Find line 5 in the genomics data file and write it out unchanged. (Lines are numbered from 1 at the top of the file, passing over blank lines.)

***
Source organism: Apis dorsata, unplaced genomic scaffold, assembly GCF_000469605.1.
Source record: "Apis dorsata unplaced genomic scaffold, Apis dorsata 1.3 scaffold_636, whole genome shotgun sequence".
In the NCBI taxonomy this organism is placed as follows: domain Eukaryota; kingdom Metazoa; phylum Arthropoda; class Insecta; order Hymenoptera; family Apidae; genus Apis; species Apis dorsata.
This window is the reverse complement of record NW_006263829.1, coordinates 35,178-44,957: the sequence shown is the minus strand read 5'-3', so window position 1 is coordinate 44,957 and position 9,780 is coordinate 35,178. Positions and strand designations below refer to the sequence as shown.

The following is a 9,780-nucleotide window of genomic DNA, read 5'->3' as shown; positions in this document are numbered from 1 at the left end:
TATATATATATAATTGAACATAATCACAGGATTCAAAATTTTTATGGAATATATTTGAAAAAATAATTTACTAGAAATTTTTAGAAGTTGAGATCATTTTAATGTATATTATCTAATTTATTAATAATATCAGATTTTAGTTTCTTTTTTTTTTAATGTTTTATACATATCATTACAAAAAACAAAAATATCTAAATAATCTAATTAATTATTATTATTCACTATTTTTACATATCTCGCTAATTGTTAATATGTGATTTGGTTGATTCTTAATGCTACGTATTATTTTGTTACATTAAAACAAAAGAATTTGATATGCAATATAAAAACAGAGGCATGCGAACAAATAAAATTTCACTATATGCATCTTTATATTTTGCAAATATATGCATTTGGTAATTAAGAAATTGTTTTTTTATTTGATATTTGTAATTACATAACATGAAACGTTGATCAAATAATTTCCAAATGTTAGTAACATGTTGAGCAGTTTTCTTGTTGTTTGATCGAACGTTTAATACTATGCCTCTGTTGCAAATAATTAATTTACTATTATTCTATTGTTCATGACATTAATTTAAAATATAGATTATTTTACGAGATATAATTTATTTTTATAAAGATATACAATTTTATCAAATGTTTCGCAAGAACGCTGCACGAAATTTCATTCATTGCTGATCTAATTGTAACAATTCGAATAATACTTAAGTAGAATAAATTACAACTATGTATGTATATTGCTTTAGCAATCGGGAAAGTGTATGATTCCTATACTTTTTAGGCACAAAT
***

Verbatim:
The following is a 9,780-nucleotide window of genomic DNA, read 5'->3' as shown; positions in this document are numbered from 1 at the left end: